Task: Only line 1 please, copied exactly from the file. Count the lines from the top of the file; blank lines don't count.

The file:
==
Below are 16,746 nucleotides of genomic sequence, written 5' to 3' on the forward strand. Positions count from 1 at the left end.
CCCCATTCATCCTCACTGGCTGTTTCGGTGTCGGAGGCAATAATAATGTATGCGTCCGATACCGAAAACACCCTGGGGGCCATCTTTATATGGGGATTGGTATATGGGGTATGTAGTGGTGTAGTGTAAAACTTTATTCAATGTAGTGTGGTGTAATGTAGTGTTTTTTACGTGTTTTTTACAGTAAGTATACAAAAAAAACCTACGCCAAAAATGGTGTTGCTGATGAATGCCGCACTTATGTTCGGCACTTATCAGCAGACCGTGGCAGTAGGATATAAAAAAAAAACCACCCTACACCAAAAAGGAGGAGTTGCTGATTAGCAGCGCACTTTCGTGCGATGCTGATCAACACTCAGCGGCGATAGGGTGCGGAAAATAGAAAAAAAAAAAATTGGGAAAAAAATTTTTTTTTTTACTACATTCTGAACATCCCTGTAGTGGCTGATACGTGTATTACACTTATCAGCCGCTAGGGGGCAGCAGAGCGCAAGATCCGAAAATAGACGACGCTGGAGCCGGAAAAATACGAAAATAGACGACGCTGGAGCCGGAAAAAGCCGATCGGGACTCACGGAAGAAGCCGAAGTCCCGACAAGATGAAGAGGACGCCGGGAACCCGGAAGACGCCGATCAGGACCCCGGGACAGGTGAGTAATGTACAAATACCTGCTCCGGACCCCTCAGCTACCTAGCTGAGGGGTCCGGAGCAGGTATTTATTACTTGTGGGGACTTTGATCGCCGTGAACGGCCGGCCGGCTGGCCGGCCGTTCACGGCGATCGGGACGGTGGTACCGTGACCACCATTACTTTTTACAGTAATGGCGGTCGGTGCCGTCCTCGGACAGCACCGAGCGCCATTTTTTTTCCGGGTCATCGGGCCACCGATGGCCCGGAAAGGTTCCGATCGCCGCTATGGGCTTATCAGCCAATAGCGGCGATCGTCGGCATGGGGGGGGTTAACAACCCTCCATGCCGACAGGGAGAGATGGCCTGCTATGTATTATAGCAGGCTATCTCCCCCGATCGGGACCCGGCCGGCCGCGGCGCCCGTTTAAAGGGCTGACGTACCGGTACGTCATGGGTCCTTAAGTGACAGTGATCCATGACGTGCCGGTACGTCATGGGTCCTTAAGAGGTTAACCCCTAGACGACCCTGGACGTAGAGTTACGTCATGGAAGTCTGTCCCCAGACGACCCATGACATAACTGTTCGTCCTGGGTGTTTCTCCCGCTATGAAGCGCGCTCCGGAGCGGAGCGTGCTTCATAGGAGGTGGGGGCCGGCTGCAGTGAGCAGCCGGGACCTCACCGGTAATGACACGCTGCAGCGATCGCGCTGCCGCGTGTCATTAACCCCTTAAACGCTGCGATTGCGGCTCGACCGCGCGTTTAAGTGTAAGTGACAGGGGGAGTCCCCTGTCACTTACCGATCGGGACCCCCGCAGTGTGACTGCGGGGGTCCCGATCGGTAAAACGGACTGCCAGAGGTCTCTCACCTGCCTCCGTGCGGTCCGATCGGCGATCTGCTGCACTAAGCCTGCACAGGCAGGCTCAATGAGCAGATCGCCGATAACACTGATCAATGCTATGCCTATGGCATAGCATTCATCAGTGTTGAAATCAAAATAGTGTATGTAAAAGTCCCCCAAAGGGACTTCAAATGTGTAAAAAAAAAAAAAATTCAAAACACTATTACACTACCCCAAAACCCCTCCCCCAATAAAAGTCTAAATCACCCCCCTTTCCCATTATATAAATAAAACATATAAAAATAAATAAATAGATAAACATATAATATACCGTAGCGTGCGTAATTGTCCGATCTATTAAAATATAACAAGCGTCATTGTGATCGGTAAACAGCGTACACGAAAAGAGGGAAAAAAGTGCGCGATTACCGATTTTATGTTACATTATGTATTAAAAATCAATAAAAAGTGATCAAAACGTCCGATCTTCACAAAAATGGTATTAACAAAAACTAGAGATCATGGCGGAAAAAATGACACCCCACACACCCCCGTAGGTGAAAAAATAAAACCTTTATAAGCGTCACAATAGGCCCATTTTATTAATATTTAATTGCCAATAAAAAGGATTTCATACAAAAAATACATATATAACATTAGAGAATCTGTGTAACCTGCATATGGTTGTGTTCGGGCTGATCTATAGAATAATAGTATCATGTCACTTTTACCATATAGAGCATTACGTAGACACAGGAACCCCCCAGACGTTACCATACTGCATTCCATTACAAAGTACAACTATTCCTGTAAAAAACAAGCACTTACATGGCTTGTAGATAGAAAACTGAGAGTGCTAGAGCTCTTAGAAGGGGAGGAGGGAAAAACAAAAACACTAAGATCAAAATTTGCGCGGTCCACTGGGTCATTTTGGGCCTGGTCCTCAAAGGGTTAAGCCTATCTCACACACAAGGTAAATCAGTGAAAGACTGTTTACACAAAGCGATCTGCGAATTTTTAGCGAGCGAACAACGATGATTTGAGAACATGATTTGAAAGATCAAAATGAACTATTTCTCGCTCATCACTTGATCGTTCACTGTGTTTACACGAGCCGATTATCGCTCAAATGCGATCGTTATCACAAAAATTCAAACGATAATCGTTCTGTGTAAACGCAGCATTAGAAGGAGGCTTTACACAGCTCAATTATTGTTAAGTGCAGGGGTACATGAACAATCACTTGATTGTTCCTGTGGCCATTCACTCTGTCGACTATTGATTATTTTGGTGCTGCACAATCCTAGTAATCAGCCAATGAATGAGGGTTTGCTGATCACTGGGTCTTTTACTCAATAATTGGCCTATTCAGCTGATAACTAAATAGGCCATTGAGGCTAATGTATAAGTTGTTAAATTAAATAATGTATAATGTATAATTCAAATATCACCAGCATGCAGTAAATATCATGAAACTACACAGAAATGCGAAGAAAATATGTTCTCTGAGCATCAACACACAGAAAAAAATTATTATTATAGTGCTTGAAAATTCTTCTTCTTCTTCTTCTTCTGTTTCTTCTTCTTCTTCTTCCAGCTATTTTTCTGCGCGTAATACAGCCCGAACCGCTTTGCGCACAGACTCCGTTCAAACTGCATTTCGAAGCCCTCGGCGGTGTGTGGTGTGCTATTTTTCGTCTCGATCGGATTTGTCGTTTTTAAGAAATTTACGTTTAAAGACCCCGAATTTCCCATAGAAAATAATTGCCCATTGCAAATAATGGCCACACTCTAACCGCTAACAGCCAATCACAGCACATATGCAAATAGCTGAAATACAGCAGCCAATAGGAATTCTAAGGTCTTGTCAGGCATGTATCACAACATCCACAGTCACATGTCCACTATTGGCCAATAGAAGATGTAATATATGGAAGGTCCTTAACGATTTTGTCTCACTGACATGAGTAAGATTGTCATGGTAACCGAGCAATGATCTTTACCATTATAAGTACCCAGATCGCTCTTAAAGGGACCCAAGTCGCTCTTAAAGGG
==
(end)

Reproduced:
Below are 16,746 nucleotides of genomic sequence, written 5' to 3' on the forward strand. Positions count from 1 at the left end.